More than two dozen electric Proterra buses first unveiled by the city of Philadelphia in 2016 are already out of operation, according to a WHYY investigation.
The entire fleet of Proterra buses was removed from the roads by SEPTA, the city’s transit authority, in February 2020 due to both structural and logistical problems—the weight of the powerful battery was cracking the vehicles’ chassis, and the battery life was insufficient for the city’s bus routes. The city raised the issues with Proterra, which failed to adequately address the city’s concerns.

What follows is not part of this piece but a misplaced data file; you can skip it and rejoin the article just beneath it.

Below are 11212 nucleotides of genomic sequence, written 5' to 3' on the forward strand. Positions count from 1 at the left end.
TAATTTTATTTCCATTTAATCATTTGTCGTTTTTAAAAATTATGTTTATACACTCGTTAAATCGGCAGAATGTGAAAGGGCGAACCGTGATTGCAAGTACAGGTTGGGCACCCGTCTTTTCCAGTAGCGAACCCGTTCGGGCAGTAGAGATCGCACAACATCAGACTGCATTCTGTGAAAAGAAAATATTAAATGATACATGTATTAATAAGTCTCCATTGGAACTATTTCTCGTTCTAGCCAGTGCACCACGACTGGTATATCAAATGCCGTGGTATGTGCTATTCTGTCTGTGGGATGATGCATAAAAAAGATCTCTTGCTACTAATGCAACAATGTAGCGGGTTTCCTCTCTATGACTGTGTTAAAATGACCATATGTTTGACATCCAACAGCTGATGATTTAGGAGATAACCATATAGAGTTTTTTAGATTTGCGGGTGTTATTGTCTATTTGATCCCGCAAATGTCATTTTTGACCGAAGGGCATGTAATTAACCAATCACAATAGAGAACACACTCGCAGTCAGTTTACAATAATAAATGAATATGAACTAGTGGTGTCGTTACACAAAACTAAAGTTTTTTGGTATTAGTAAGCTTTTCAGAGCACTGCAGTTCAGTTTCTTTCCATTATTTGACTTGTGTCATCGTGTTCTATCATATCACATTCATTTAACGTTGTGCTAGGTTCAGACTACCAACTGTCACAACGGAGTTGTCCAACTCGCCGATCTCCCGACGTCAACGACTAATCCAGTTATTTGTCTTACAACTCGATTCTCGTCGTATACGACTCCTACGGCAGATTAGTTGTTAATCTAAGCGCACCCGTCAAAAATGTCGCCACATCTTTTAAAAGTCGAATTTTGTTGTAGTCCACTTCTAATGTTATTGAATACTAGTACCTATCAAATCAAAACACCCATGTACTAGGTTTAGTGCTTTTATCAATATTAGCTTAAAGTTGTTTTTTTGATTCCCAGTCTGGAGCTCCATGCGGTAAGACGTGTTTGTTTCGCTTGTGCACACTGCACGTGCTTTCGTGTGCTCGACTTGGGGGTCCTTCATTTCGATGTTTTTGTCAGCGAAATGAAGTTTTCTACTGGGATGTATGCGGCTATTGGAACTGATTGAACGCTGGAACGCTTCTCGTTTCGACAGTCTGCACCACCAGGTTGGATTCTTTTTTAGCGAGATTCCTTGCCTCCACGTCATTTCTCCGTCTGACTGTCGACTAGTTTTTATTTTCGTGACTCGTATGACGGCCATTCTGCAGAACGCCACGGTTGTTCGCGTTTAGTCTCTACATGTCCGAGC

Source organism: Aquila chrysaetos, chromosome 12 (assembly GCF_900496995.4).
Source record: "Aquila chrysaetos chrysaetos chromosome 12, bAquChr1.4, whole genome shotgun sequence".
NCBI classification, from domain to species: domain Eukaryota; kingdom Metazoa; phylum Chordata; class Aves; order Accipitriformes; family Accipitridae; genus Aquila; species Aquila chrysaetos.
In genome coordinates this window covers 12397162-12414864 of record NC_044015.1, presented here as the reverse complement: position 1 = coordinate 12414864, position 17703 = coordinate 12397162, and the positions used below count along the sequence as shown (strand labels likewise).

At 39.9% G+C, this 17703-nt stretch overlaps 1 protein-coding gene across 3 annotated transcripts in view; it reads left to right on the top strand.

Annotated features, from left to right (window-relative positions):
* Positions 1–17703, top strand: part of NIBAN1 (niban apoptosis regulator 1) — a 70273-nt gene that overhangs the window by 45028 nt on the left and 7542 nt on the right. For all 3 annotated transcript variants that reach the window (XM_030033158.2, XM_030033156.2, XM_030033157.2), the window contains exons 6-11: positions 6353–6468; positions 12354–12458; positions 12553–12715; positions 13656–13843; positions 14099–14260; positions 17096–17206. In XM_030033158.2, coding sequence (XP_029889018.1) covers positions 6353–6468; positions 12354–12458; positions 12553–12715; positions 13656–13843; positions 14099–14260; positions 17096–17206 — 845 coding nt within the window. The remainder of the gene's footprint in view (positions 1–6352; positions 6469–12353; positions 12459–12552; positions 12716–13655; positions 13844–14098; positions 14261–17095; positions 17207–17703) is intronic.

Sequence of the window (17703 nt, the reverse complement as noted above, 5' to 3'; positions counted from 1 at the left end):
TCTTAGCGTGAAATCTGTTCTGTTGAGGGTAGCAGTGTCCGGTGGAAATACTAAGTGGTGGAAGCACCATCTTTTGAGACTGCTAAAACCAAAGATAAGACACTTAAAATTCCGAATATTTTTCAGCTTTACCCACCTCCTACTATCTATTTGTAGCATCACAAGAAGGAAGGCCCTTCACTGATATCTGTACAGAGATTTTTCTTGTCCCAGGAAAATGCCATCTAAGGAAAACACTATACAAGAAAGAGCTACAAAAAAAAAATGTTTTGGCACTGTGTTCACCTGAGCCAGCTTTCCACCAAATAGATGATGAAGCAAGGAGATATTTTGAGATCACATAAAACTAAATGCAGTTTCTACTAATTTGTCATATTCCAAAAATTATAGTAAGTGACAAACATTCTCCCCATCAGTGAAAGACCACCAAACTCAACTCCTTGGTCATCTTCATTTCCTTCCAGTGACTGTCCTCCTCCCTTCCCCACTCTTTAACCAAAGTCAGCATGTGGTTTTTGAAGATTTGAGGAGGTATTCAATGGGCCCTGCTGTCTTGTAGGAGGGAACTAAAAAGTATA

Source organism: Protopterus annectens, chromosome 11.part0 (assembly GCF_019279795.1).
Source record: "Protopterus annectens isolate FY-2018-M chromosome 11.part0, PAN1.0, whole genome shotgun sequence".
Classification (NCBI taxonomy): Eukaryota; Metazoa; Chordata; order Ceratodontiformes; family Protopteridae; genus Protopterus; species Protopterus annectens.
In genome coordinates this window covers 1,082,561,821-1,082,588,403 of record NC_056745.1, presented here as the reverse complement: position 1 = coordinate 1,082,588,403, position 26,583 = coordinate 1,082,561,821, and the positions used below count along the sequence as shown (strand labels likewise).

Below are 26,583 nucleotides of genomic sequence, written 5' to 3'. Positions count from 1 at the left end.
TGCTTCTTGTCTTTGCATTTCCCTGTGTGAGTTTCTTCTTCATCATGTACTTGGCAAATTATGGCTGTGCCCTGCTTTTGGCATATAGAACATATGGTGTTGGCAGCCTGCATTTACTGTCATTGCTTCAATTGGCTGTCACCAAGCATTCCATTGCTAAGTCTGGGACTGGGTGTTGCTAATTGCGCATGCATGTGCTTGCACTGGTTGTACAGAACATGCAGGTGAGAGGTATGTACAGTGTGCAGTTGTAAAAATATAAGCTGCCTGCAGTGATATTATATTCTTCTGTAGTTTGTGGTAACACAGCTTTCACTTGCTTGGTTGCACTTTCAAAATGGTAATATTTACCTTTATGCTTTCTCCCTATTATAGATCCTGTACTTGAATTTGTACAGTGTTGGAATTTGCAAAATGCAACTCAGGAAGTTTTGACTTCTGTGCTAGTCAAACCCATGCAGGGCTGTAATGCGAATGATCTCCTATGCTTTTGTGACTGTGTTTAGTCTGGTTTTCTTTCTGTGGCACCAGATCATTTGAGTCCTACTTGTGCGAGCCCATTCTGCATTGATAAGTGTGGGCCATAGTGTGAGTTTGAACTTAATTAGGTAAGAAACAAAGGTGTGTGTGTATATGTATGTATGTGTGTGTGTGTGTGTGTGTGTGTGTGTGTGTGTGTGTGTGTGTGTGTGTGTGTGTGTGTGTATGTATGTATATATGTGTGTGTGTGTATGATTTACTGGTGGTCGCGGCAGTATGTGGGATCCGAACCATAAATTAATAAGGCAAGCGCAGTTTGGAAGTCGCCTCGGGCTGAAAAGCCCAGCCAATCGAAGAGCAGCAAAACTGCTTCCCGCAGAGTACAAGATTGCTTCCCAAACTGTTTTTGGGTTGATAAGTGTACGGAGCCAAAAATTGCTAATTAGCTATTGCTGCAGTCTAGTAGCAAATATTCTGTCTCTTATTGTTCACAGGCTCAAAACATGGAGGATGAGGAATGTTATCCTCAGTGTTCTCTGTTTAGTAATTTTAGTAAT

The city paid $24 million for the 25 new Proterra buses, subsidized in part by a $2.6 million federal grant. Philadelphia defended the investment with claims that the electric buses would require less maintenance than standard combustion engine counterparts.
Proterra, which had Energy Secretary Jennifer Granholm on its board of directors when Philadelphia pulled the buses off the streets last year, has been highlighted by the Biden administration as a business of the future. President Joe Biden visited the company’s factory in April and pledged in his initial infrastructure package proposal to include federal money for the electric vehicle market. The company has since been touted by top officials including White House climate adviser Gina McCarthy, who in a public meeting asked Proterra’s CEO how the federal government could spur demand for Proterra buses. more